The european museums are filled with treasures taken from all over the world, be that the bust of Nefertiti that Zahi Hawass is trying to obtain from Berlin, or our own Moctezuma’s feathered crown that remains in Austria. How will we accomplish the necessary balance this world desperately needs to survive?

            Remember that movie National Treasure with Nicolas Cage? I always loved the fact that in the end he willingly renounced his rights to claim the whole thing for himself. That wouldn’t happen in the real world I know, but that’s one of the reasons I love the movies πŸ™‚

            —–
            It’s not the depth of the rabbit hole that bugs me…
            It’s all the rabbit SH*T you stumble over on your way down!!!

            Red Pill Junkie

          2. victims and perpetrators
            Yes many countries (or areas) were exploited by “Western” nations. But at this point in time, all the original victims and perpetrators have been dead for at least 100 years. So who would be punished (with a fine basically), and who would be paid?

            The interesting artifacts in museums – modern Egyptians have next to nothing in common with Nefertiti. They just happen to live in the same place.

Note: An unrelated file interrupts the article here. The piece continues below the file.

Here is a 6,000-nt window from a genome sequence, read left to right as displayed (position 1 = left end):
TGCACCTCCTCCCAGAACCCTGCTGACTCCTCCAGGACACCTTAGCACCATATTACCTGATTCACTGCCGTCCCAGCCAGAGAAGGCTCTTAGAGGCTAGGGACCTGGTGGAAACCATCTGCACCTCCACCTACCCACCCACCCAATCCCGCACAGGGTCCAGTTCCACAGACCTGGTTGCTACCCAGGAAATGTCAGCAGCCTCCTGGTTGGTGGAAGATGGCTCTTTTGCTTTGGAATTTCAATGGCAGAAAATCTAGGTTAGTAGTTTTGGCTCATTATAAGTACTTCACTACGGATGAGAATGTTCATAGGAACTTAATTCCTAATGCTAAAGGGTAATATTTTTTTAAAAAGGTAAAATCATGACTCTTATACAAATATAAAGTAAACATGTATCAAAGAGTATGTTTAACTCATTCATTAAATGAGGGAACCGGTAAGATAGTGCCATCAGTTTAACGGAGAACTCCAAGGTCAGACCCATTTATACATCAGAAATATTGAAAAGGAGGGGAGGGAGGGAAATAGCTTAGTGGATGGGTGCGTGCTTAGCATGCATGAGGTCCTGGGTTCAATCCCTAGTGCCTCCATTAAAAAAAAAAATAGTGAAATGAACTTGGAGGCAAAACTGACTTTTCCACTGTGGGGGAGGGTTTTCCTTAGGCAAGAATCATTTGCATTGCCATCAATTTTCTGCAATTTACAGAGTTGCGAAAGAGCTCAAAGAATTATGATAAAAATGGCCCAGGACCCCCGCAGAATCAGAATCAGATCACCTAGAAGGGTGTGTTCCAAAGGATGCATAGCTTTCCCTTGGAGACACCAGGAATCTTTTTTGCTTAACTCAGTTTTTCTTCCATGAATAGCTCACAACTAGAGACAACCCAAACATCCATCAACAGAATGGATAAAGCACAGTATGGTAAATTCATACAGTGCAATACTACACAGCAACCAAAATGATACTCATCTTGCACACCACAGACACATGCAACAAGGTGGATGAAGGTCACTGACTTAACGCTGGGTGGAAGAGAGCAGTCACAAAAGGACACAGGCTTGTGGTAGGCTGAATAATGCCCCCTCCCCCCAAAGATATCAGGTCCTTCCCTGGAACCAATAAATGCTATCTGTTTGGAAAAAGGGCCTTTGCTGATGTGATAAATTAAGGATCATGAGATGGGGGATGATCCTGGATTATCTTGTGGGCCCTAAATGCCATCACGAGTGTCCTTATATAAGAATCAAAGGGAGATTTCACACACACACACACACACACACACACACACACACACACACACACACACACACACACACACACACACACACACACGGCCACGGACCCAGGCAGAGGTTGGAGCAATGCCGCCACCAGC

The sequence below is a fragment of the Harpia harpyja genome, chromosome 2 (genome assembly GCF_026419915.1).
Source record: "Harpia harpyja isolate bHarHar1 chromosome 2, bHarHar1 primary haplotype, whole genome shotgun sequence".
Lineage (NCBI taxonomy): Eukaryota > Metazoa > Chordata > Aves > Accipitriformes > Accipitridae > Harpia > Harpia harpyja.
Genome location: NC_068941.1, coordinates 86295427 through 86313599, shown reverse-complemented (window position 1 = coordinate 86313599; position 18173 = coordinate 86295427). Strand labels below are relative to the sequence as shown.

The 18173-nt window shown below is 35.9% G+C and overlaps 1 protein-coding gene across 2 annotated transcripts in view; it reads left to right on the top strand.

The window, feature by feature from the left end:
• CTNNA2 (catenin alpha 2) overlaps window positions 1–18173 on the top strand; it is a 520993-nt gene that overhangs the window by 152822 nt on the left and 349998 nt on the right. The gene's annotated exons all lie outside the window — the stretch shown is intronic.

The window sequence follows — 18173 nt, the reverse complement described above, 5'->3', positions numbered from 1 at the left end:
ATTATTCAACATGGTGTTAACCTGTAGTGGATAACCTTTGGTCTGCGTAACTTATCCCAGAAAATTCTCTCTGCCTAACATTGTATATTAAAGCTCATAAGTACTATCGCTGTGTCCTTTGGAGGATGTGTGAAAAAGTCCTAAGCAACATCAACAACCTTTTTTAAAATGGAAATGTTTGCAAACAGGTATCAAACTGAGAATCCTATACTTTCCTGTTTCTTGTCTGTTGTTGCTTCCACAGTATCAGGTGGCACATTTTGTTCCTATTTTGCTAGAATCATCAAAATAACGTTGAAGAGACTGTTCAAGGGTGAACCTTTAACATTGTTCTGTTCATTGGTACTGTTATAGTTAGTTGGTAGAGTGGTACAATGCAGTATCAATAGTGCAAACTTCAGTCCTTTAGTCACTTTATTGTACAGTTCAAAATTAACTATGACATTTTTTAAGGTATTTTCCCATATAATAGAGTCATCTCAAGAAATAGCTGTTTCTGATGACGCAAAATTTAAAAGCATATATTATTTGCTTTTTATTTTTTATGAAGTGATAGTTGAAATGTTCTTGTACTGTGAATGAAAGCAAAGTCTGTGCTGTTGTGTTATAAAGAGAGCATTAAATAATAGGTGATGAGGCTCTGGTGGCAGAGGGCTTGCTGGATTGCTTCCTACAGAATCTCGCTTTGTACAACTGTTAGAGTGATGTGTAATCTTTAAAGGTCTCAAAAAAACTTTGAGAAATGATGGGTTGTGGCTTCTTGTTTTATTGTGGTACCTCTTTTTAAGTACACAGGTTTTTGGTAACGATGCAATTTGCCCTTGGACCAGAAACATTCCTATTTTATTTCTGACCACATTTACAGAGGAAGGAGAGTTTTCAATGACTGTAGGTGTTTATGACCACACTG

Also I don’t think the Inca empire was defenseless against the few hundred Spanish. It was just that the Inca leaders were inept, and highly unpopular. (I pick the Inca here to keep some connection with the original topic of the wreck.)

            Certainly, many countries were exploited by Spain, Portugal, England, France, and the Netherlands. Their colonies suffered. But I don’t think it is accurate to say that the Western countries became rich because of this. There are other Western countries that never had significant colonies to exploit, and these countries became just as rich. Basically because of industrialization, infrastructure development, and some improvements in social structure. By that last one I mean a somewhat more even income distribution, which is not just a moral issue. It also creates a larger internal market. But that is a different topic.

            —-
            Wanderer, kommst Du nach Liechtenstein – tritt nicht daneben, tritt mitten rein.

          3. Original victims.